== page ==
Weekly Feature

2017-08-10 / Front Page

Village business owners could pay for repairs to rotting culvert


Some business owners in the Village of East Aurora could be on the hook for repairs to the culvert for Tannery Brook.

After a large sinkhole formed in the parking lot of Mikey Dee’s on Main Street, village officials contacted engineers from Clark Patterson Lee to figure out what was causing the problem. Steven Tanner, senior associate with Clark Patterson Lee, said portions of the culvert are rotting due to an increase in rain this summer.

“There’s a little bit of a slope change where it transitions to a brook,” said Tanner. “And where that occurs, the bottom of the culvert pretty much just rotted right out because that culvert does run kind of seasonally.”

Tanner explained that because the water has been running nonstop this year, the metal pipe rusted and rotted.

Tanner said there are several solutions to the issue, which cost between $90,000 and $550,000. The cheapest of the repairs involves replacing the first 20 to 30 feet of pipes, which Tanner calls the worst area of damage to the pipe. However, he says that is a temporary solution.

“It’s just a matter of time before more of the bottom of that pipe begins to rot out. There’s 600 feet of pipe; I’d say two-thirds of it has holes in it.”

Tanner also suggested repairing the first 120 feet of pipe, or lining the pipe with reinforced concrete in a method known as spin casting. While Tanner said this option would preserve the culvert for another 30 years, it’s also the most expensive, with a price tag of $550,000.

However, due to a more than 30-year-old provision, the village would not be paying for the repairs.

According to Village Administrator Bryan Gazda, the Village Board formed a special district of business owners to pay for the project in 1987. Gazda said he spoke about the issue to John Pagliaccio, who served as the mayor of the village at the time.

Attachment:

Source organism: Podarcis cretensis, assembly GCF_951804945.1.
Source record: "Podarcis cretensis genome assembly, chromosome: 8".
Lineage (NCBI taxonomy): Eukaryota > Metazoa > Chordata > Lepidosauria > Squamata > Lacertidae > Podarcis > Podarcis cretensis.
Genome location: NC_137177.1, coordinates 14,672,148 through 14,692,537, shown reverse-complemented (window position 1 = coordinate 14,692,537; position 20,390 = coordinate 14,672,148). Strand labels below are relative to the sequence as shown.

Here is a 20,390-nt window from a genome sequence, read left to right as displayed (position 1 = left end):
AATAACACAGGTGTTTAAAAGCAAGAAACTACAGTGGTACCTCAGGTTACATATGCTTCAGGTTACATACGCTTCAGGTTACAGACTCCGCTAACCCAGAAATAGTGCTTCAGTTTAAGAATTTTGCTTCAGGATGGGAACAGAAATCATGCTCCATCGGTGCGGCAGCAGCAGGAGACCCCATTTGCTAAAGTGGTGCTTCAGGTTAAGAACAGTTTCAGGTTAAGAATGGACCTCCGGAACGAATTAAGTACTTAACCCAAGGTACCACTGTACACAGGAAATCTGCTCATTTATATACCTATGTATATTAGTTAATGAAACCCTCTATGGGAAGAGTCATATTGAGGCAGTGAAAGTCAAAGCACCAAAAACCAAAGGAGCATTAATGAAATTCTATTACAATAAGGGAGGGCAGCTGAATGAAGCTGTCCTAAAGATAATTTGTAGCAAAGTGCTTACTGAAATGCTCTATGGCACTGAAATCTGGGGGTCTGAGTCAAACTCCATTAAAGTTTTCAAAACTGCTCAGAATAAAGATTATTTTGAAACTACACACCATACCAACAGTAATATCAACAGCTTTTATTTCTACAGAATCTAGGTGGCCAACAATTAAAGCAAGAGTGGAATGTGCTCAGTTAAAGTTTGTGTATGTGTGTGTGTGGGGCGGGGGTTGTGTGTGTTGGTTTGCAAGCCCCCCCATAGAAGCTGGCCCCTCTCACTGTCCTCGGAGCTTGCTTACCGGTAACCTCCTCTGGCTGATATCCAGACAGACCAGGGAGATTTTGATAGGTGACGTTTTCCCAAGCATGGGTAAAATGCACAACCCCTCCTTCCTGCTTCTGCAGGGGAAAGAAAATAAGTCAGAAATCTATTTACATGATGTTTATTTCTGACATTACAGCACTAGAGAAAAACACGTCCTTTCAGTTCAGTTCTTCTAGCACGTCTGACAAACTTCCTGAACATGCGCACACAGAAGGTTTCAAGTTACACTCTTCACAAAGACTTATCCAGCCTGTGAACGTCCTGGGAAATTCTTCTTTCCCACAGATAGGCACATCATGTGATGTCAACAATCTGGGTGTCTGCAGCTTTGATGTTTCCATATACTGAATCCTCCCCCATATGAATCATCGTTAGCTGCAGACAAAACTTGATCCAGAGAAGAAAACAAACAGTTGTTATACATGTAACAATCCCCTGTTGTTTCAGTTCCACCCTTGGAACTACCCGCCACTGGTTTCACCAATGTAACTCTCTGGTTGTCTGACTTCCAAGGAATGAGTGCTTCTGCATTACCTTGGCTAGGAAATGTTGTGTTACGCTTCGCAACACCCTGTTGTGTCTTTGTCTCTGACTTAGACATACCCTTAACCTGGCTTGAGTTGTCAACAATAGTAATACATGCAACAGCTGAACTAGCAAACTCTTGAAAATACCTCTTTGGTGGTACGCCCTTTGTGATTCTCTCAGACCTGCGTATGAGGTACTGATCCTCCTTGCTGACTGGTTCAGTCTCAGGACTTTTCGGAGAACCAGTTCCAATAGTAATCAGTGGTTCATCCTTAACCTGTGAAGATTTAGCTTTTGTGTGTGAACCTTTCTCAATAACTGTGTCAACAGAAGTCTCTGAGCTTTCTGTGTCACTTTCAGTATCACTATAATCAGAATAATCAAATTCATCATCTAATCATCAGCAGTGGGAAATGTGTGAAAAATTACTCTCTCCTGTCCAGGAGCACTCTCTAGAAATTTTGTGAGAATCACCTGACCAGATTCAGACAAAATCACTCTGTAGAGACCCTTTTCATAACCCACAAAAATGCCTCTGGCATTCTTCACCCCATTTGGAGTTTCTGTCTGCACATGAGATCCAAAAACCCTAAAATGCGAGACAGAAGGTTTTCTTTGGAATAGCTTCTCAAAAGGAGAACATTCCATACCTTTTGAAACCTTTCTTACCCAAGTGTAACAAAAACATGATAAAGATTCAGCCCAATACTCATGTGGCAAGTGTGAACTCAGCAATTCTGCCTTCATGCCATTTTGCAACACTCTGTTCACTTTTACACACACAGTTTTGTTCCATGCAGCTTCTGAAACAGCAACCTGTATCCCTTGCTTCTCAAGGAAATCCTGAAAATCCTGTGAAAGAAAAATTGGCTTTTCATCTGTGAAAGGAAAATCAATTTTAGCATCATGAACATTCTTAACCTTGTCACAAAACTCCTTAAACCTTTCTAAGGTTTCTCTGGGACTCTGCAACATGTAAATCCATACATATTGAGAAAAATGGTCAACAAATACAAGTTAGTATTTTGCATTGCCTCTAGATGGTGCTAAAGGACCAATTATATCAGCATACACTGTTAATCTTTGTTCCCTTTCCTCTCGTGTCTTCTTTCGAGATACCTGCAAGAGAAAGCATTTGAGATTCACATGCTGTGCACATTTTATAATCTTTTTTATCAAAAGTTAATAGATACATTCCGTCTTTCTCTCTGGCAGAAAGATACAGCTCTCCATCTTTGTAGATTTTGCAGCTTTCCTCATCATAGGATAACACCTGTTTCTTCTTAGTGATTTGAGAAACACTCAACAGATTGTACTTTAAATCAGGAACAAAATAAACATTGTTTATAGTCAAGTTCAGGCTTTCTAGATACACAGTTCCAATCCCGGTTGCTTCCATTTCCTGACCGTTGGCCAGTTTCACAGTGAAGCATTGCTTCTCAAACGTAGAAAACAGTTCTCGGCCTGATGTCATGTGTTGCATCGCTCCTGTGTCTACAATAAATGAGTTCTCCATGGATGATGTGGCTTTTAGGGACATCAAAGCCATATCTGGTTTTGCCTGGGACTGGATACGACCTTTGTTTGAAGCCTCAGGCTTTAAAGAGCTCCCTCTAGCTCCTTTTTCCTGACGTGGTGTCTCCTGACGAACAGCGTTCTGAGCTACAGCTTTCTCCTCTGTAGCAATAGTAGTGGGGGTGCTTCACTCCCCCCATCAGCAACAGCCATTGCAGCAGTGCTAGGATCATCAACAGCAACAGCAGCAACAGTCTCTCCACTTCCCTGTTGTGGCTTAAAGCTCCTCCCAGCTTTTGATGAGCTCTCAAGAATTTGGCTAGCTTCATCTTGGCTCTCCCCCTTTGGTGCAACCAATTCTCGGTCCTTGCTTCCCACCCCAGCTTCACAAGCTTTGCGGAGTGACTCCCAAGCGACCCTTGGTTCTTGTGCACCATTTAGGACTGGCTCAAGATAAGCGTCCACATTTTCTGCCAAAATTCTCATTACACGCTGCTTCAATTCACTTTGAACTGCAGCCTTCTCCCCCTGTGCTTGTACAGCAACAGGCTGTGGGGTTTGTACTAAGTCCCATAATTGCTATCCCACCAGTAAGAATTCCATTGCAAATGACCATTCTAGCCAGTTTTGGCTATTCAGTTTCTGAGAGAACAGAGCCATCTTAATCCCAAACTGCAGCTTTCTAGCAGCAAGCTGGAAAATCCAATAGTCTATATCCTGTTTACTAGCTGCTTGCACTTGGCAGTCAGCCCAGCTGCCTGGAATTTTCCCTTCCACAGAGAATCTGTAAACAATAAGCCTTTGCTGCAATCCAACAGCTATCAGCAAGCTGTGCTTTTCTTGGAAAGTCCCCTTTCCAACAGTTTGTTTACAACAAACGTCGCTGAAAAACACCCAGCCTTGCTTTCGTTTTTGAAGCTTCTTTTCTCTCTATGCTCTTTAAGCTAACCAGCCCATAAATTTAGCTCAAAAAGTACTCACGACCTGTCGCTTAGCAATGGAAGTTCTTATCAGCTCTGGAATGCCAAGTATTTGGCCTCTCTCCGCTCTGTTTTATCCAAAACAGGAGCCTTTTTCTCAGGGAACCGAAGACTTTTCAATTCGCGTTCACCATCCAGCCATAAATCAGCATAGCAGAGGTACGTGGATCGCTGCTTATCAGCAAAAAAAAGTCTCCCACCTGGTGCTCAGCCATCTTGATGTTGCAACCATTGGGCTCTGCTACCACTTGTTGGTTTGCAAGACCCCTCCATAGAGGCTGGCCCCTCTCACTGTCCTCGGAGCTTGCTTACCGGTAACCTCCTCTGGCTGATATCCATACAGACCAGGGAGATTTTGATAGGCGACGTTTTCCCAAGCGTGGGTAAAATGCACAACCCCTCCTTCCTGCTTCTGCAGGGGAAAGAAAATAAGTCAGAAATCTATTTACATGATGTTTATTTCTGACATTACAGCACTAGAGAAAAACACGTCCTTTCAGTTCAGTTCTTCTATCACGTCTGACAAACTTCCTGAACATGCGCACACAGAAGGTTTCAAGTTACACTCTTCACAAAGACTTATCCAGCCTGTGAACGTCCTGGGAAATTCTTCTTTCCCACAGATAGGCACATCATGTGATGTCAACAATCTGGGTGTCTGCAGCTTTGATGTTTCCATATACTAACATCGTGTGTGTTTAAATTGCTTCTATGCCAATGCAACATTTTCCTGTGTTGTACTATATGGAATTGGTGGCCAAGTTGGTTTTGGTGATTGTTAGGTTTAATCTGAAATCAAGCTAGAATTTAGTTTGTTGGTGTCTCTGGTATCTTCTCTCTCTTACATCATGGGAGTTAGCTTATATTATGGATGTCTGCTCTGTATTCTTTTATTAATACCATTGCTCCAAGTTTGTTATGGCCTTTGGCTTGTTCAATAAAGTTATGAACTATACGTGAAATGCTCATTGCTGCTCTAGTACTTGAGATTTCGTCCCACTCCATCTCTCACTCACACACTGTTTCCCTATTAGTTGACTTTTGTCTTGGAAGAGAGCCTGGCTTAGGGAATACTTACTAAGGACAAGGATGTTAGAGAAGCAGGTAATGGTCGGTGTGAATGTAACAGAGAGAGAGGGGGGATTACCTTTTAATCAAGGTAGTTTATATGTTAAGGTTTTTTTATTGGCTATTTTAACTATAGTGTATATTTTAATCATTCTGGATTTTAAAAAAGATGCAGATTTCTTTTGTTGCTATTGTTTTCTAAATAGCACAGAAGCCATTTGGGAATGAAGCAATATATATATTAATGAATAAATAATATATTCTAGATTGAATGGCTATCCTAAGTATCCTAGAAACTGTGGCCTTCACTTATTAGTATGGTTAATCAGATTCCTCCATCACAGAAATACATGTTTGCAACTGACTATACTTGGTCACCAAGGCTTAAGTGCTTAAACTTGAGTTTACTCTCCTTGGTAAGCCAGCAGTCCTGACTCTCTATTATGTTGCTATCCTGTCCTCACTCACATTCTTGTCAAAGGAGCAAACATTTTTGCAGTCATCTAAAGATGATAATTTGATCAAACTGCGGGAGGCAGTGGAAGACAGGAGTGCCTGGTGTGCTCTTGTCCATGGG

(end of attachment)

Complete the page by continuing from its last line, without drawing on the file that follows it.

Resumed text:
“The work that was done for this was done to benefit off-street parking for various businesses in that area,” said Gazda. On Jan. 5, 1987, the special assessment district was created, and the 40-some business owners paid a total of $237,000 for the project. The district was also divided into three tiers, said Gazda, with businesses further from off-street parking paying less than those with convenient access to parking.

Gazda says he has reached out to Doug Goodfriend, the village’s bond counsel.

“We’re going to have to talk about this, but it’s his general opinion that the way things are set now, there’s a very good possibility the property owners will have to pay for the work on it,” Gazda said, who noted that the special district works the same as a sewer or water district.

“The property owners are responsible, and they pay for any repairs to be done on these things as time goes on.”

Village Board members agreed that they will have to consult with Village Attorney Robert Pierce for advice on how they should move forward, but they say that a public hearing will be held before any final decision is made.

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